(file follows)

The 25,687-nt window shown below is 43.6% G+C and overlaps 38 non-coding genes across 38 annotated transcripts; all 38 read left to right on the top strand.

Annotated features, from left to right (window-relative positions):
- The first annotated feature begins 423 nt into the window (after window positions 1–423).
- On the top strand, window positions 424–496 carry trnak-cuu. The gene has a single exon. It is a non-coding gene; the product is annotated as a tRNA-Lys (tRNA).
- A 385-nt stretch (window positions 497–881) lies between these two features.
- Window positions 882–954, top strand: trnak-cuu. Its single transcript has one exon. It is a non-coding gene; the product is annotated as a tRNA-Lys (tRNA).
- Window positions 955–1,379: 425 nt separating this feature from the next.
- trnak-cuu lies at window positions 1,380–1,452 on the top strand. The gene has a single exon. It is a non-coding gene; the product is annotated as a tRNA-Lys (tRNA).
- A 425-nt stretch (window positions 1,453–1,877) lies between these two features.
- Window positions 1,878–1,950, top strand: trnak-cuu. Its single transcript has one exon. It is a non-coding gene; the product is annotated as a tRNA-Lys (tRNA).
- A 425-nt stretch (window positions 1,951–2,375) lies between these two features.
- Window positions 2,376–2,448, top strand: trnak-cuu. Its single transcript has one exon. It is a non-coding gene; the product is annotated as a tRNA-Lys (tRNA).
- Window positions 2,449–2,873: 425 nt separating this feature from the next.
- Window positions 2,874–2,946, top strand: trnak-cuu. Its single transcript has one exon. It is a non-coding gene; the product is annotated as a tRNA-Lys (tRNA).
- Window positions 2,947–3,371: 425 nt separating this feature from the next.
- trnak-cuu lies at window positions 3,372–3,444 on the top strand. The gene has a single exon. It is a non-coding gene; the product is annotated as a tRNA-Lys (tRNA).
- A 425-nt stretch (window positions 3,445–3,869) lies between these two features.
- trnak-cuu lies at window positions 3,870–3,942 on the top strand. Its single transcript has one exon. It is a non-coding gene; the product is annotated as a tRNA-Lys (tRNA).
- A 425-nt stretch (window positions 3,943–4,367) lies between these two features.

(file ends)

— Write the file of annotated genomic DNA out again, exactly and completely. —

The 25,687-nt window shown below is 43.6% G+C and overlaps 38 non-coding genes across 38 annotated transcripts; all 38 read left to right on the top strand.

Annotated features, from left to right (window-relative positions):
- The first annotated feature begins 423 nt into the window (after window positions 1–423).
- On the top strand, window positions 424–496 carry trnak-cuu. The gene has a single exon. It is a non-coding gene; the product is annotated as a tRNA-Lys (tRNA).
- A 385-nt stretch (window positions 497–881) lies between these two features.
- Window positions 882–954, top strand: trnak-cuu. Its single transcript has one exon. It is a non-coding gene; the product is annotated as a tRNA-Lys (tRNA).
- Window positions 955–1,379: 425 nt separating this feature from the next.
- trnak-cuu lies at window positions 1,380–1,452 on the top strand. The gene has a single exon. It is a non-coding gene; the product is annotated as a tRNA-Lys (tRNA).
- A 425-nt stretch (window positions 1,453–1,877) lies between these two features.
- Window positions 1,878–1,950, top strand: trnak-cuu. Its single transcript has one exon. It is a non-coding gene; the product is annotated as a tRNA-Lys (tRNA).
- A 425-nt stretch (window positions 1,951–2,375) lies between these two features.
- Window positions 2,376–2,448, top strand: trnak-cuu. Its single transcript has one exon. It is a non-coding gene; the product is annotated as a tRNA-Lys (tRNA).
- Window positions 2,449–2,873: 425 nt separating this feature from the next.
- Window positions 2,874–2,946, top strand: trnak-cuu. Its single transcript has one exon. It is a non-coding gene; the product is annotated as a tRNA-Lys (tRNA).
- Window positions 2,947–3,371: 425 nt separating this feature from the next.
- trnak-cuu lies at window positions 3,372–3,444 on the top strand. The gene has a single exon. It is a non-coding gene; the product is annotated as a tRNA-Lys (tRNA).
- A 425-nt stretch (window positions 3,445–3,869) lies between these two features.
- trnak-cuu lies at window positions 3,870–3,942 on the top strand. Its single transcript has one exon. It is a non-coding gene; the product is annotated as a tRNA-Lys (tRNA).
- A 425-nt stretch (window positions 3,943–4,367) lies between these two features.